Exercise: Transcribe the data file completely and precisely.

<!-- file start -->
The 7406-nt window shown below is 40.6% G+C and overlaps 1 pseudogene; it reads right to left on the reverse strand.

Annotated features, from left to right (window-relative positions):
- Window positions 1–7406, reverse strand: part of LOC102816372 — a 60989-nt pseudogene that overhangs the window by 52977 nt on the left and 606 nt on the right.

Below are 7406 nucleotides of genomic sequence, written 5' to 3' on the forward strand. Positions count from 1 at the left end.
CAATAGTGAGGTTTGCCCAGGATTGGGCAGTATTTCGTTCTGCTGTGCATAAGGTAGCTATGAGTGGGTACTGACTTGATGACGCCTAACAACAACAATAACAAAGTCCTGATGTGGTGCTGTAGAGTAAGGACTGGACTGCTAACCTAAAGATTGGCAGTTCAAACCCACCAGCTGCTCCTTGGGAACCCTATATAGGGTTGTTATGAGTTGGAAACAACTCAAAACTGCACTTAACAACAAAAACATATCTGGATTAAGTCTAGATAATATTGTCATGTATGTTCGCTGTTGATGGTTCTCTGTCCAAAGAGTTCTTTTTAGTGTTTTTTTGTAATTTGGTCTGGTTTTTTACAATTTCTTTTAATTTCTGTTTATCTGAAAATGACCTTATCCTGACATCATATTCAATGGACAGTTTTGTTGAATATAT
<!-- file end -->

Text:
The 7406-nt window shown below is 40.6% G+C and overlaps 1 pseudogene; it reads right to left on the reverse strand.

Annotated features, from left to right (window-relative positions):
- Window positions 1–7406, reverse strand: part of LOC102816372 — a 60989-nt pseudogene that overhangs the window by 52977 nt on the left and 606 nt on the right.

Below are 7406 nucleotides of genomic sequence, written 5' to 3' on the forward strand. Positions count from 1 at the left end.
CAATAGTGAGGTTTGCCCAGGATTGGGCAGTATTTCGTTCTGCTGTGCATAAGGTAGCTATGAGTGGGTACTGACTTGATGACGCCTAACAACAACAATAACAAAGTCCTGATGTGGTGCTGTAGAGTAAGGACTGGACTGCTAACCTAAAGATTGGCAGTTCAAACCCACCAGCTGCTCCTTGGGAACCCTATATAGGGTTGTTATGAGTTGGAAACAACTCAAAACTGCACTTAACAACAAAAACATATCTGGATTAAGTCTAGATAATATTGTCATGTATGTTCGCTGTTGATGGTTCTCTGTCCAAAGAGTTCTTTTTAGTGTTTTTTTGTAATTTGGTCTGGTTTTTTACAATTTCTTTTAATTTCTGTTTATCTGAAAATGACCTTATCCTGACATCATATTCAATGGACAGTTTTGTTGAATATAT